Okay, I've been trying to think up a question for awhile and this is something I just happened to come across a week ago.

    I wrote an upstart init script and put it in the /etc/init.d/ directory. I'm using CentOS but I don't want to use chkconfig to start the service. Assuming the script has everything it needs (i.e, start on runlevel [2345]), what can I do to start the service at boot. (There's more than one way to accomplish this but the way I did it seems to be the way chkconfig does it as well.)
    Last edited by W Stewart; 03-02-2013 at 11:37 AM.
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  21. The whole Shebang! hiddenknight821's Avatar
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    #45
    Well, you got a few options. The best way to be sure that you are doing them properly is to manually create the symbolic links in each desirable run-level directory under /etc/rc.d/ directory. Each symlink has to either start with 'S' or 'K' followed by a number in collating sequence with script name suffix. S is for start and K is for kill. The number is important as you may want to start up the firewall before networking. The chkconfig is doing all the dirty works for us which is implied by the `rpm -ql chkconfig' command.

    The script file that each symlink is being linked to has to be placed in the /etc/init.d/ directory with all of the applicable case options such as start, stop, reload, restart, and so forth. It's probably best to use an initd script template and build the script from there.

    Although, I know there is a place in /etc/rc.local where you can throw in any script that you want to run after the host's done booting up, but this wouldn't be appropriate for the iptables service. Beside, the script runs regardless of the run-level you are in.
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  22. Senior Member W Stewart's Avatar
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    #46
    Quote Originally Posted by hiddenknight821 View Post
    Well, you got a few options. The best way to be sure that you are doing them properly is to manually create the symbolic links in each desirable run-level directory under /etc/rc.d/ directory. Each symlink has to either start with 'S' or 'K' followed by a number in collating sequence with script name suffix. S is for start and K is for kill. The number is important as you may want to start up the firewall before networking. The chkconfig is doing all the dirty works for us which is implied by the `rpm -ql chkconfig' command.

    The script file that each symlink is being linked to has to be placed in the /etc/init.d/ directory with all of the applicable case options such as start, stop, reload, restart, and so forth. It's probably best to use an initd script template and build the script from there.

    Although, I know there is a place in /etc/rc.local where you can throw in any script that you want to run after the host's done booting up, but this wouldn't be appropriate for the iptables service. Beside, the script runs regardless of the run-level you are in.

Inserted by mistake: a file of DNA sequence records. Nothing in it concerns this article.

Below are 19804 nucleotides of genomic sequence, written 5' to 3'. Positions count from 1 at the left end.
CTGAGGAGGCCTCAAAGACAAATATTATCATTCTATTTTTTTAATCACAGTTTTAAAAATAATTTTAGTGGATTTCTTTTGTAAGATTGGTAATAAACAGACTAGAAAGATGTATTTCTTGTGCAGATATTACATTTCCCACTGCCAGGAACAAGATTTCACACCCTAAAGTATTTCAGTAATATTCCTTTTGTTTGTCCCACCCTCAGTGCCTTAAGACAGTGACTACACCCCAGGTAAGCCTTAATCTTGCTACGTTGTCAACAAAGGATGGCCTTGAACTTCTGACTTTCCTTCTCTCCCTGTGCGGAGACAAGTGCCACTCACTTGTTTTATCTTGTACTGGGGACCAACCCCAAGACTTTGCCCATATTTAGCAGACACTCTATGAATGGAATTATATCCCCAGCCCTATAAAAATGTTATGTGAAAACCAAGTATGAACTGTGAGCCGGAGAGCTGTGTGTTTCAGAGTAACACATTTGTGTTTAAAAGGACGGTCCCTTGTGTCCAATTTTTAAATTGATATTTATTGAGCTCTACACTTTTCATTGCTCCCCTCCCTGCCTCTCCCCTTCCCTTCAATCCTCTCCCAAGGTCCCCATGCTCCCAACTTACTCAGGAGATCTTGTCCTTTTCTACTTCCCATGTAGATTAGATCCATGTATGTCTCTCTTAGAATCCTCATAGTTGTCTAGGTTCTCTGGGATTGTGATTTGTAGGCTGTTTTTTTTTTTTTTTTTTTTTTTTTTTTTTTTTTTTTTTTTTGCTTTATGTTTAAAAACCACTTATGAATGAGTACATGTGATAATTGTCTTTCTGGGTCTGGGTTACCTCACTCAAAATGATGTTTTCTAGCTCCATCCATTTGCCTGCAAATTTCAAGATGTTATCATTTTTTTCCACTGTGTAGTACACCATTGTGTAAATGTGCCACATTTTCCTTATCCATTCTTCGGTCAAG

That's about how I did it. I just got a little curious about how upstart handled services after using slackware for awhile. It's very good to know.
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  23. Senior Member ChooseLife's Avatar
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    #47
    Actually, using S and K files in /etc/rc.d/rcX.d is a fundamental way of managing daemons start/stop in System V-like Linuces (e.g. RedHat) - it is one of the differences between them and BSD-like Linuces (e.g. Slackware). Tools like chkconfig just partially automate/simplify this process.
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  24. Are we having fun yet? UnixGuy's Avatar
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    #48
    Quote Originally Posted by ChooseLife View Post
    Actually, using S and K files in /etc/rc.d/rcX.d is a fundamental way of managing daemons start/stop in System V-like Linuces (e.g. RedHat) - it is one of the differences between them and BSD-like Linuces (e.g. Slackware). Tools like chkconfig just partially automate/simplify this process.

    True, that's how it's done in Solaris (up to Solaris 9). From Solaris 10 onwards, they introduced service management facility to take care of that.
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  25. Senior Member MentholMoose's Avatar
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    #49
    Quote Originally Posted by paul78 View Post
    If I recall correctly - I believe that KVM is a type 1 hypervisor. It runs in the kernel directly on the hardware and exposes the hardware through a device file (can't remember which) for guest systems. It doesn't run an an app in userland which I recall is the definition of a type 2 hypervisor. Something like that
    AFAIK this is correct. The trouble is that KVM seems to have some type 2 qualities. For example, you can load/unload the kernel module for it on the fly, similar to VMware Workstation or VirtualBox. I used to think of it as a "type 1.5" hypervisor, but I attended a presentation at SCALE recently and the "chief virtualization architect" at IBM said it was definitely a type 1 hypervisor, so I'll go with that.
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    #50
    Okay this thread is supposed to be "question of the day", so post more questions. IMO it doesn't need to be anything tricky.

    Question
    : It's 4:55 PM and you're about to exit your SSH sessions, power off your laptop, and go home, but your boss tells you to download a large file / compile a program / run a lengthy SQL query / etc. on a remote server before you leave so it's ready tomorrow. What should you do in your SSH session to that server to allow the task to continue when you close the session?